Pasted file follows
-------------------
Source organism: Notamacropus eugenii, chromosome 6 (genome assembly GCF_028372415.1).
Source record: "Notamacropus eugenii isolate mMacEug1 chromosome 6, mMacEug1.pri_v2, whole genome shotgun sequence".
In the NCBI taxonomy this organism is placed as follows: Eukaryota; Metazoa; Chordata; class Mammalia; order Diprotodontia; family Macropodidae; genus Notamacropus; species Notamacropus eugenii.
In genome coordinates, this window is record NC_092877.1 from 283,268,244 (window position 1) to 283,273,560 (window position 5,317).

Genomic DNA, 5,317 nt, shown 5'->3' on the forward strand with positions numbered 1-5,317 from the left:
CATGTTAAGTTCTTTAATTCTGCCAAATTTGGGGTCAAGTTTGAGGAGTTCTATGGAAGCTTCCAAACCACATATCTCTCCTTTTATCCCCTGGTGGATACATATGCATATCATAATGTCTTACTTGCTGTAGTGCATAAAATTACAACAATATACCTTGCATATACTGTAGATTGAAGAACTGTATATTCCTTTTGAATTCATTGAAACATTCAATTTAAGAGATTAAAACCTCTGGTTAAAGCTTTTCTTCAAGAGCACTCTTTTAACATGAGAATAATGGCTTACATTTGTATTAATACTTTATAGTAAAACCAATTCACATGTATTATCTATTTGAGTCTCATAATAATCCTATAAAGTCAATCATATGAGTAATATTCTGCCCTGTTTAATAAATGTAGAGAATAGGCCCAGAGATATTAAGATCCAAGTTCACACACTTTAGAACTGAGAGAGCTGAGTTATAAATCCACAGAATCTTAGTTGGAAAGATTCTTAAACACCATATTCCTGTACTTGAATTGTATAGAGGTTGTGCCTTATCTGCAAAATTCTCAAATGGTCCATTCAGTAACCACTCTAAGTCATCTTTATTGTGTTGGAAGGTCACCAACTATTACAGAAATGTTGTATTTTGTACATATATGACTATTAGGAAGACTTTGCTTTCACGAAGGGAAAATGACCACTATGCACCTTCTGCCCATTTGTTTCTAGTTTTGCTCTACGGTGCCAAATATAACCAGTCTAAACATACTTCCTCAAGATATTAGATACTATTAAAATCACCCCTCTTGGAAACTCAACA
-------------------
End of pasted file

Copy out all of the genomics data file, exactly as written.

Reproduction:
Source organism: Notamacropus eugenii, chromosome 6 (genome assembly GCF_028372415.1).
Source record: "Notamacropus eugenii isolate mMacEug1 chromosome 6, mMacEug1.pri_v2, whole genome shotgun sequence".
In the NCBI taxonomy this organism is placed as follows: Eukaryota; Metazoa; Chordata; class Mammalia; order Diprotodontia; family Macropodidae; genus Notamacropus; species Notamacropus eugenii.
In genome coordinates, this window is record NC_092877.1 from 283,268,244 (window position 1) to 283,273,560 (window position 5,317).

Genomic DNA, 5,317 nt, shown 5'->3' on the forward strand with positions numbered 1-5,317 from the left:
CATGTTAAGTTCTTTAATTCTGCCAAATTTGGGGTCAAGTTTGAGGAGTTCTATGGAAGCTTCCAAACCACATATCTCTCCTTTTATCCCCTGGTGGATACATATGCATATCATAATGTCTTACTTGCTGTAGTGCATAAAATTACAACAATATACCTTGCATATACTGTAGATTGAAGAACTGTATATTCCTTTTGAATTCATTGAAACATTCAATTTAAGAGATTAAAACCTCTGGTTAAAGCTTTTCTTCAAGAGCACTCTTTTAACATGAGAATAATGGCTTACATTTGTATTAATACTTTATAGTAAAACCAATTCACATGTATTATCTATTTGAGTCTCATAATAATCCTATAAAGTCAATCATATGAGTAATATTCTGCCCTGTTTAATAAATGTAGAGAATAGGCCCAGAGATATTAAGATCCAAGTTCACACACTTTAGAACTGAGAGAGCTGAGTTATAAATCCACAGAATCTTAGTTGGAAAGATTCTTAAACACCATATTCCTGTACTTGAATTGTATAGAGGTTGTGCCTTATCTGCAAAATTCTCAAATGGTCCATTCAGTAACCACTCTAAGTCATCTTTATTGTGTTGGAAGGTCACCAACTATTACAGAAATGTTGTATTTTGTACATATATGACTATTAGGAAGACTTTGCTTTCACGAAGGGAAAATGACCACTATGCACCTTCTGCCCATTTGTTTCTAGTTTTGCTCTACGGTGCCAAATATAACCAGTCTAAACATACTTCCTCAAGATATTAGATACTATTAAAATCACCCCTCTTGGAAACTCAACA